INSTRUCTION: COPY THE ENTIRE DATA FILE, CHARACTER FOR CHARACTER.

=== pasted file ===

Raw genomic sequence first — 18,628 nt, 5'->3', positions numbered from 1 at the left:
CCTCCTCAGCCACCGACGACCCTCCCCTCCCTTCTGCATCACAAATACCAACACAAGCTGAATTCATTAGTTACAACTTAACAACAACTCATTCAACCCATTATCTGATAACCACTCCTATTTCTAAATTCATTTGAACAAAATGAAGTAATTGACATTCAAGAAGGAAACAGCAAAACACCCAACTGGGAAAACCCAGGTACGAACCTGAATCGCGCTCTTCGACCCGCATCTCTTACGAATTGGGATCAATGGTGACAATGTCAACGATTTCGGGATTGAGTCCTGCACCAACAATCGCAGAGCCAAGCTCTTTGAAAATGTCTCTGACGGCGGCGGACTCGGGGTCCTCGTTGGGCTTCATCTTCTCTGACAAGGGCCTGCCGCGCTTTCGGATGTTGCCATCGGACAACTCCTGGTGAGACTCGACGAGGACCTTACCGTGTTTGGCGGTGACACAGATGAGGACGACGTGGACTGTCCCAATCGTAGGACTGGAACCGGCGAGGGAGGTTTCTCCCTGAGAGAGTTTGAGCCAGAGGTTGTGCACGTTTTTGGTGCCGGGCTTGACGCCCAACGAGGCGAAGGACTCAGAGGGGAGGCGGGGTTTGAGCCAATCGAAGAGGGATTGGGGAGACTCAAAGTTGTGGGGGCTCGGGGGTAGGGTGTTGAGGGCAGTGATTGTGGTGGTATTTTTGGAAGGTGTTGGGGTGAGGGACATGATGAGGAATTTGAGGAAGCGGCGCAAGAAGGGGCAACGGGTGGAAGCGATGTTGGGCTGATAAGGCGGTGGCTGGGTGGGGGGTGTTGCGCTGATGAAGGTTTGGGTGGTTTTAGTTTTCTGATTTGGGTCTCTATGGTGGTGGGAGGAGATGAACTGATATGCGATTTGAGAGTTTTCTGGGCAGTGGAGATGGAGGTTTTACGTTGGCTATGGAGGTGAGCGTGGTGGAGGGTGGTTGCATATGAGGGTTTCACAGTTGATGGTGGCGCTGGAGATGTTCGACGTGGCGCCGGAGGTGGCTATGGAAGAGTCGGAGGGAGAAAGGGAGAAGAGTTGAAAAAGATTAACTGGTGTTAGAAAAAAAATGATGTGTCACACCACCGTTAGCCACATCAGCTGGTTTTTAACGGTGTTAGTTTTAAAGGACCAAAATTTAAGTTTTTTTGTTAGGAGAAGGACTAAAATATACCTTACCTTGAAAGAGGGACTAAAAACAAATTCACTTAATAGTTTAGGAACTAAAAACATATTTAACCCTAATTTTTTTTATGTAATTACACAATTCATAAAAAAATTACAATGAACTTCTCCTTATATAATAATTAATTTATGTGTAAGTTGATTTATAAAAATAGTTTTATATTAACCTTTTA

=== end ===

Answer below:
Raw genomic sequence first — 18,628 nt, 5'->3', positions numbered from 1 at the left:
CCTCCTCAGCCACCGACGACCCTCCCCTCCCTTCTGCATCACAAATACCAACACAAGCTGAATTCATTAGTTACAACTTAACAACAACTCATTCAACCCATTATCTGATAACCACTCCTATTTCTAAATTCATTTGAACAAAATGAAGTAATTGACATTCAAGAAGGAAACAGCAAAACACCCAACTGGGAAAACCCAGGTACGAACCTGAATCGCGCTCTTCGACCCGCATCTCTTACGAATTGGGATCAATGGTGACAATGTCAACGATTTCGGGATTGAGTCCTGCACCAACAATCGCAGAGCCAAGCTCTTTGAAAATGTCTCTGACGGCGGCGGACTCGGGGTCCTCGTTGGGCTTCATCTTCTCTGACAAGGGCCTGCCGCGCTTTCGGATGTTGCCATCGGACAACTCCTGGTGAGACTCGACGAGGACCTTACCGTGTTTGGCGGTGACACAGATGAGGACGACGTGGACTGTCCCAATCGTAGGACTGGAACCGGCGAGGGAGGTTTCTCCCTGAGAGAGTTTGAGCCAGAGGTTGTGCACGTTTTTGGTGCCGGGCTTGACGCCCAACGAGGCGAAGGACTCAGAGGGGAGGCGGGGTTTGAGCCAATCGAAGAGGGATTGGGGAGACTCAAAGTTGTGGGGGCTCGGGGGTAGGGTGTTGAGGGCAGTGATTGTGGTGGTATTTTTGGAAGGTGTTGGGGTGAGGGACATGATGAGGAATTTGAGGAAGCGGCGCAAGAAGGGGCAACGGGTGGAAGCGATGTTGGGCTGATAAGGCGGTGGCTGGGTGGGGGGTGTTGCGCTGATGAAGGTTTGGGTGGTTTTAGTTTTCTGATTTGGGTCTCTATGGTGGTGGGAGGAGATGAACTGATATGCGATTTGAGAGTTTTCTGGGCAGTGGAGATGGAGGTTTTACGTTGGCTATGGAGGTGAGCGTGGTGGAGGGTGGTTGCATATGAGGGTTTCACAGTTGATGGTGGCGCTGGAGATGTTCGACGTGGCGCCGGAGGTGGCTATGGAAGAGTCGGAGGGAGAAAGGGAGAAGAGTTGAAAAAGATTAACTGGTGTTAGAAAAAAAATGATGTGTCACACCACCGTTAGCCACATCAGCTGGTTTTTAACGGTGTTAGTTTTAAAGGACCAAAATTTAAGTTTTTTTGTTAGGAGAAGGACTAAAATATACCTTACCTTGAAAGAGGGACTAAAAACAAATTCACTTAATAGTTTAGGAACTAAAAACATATTTAACCCTAATTTTTTTTATGTAATTACACAATTCATAAAAAAATTACAATGAACTTCTCCTTATATAATAATTAATTTATGTGTAAGTTGATTTATAAAAATAGTTTTATATTAACCTTTTA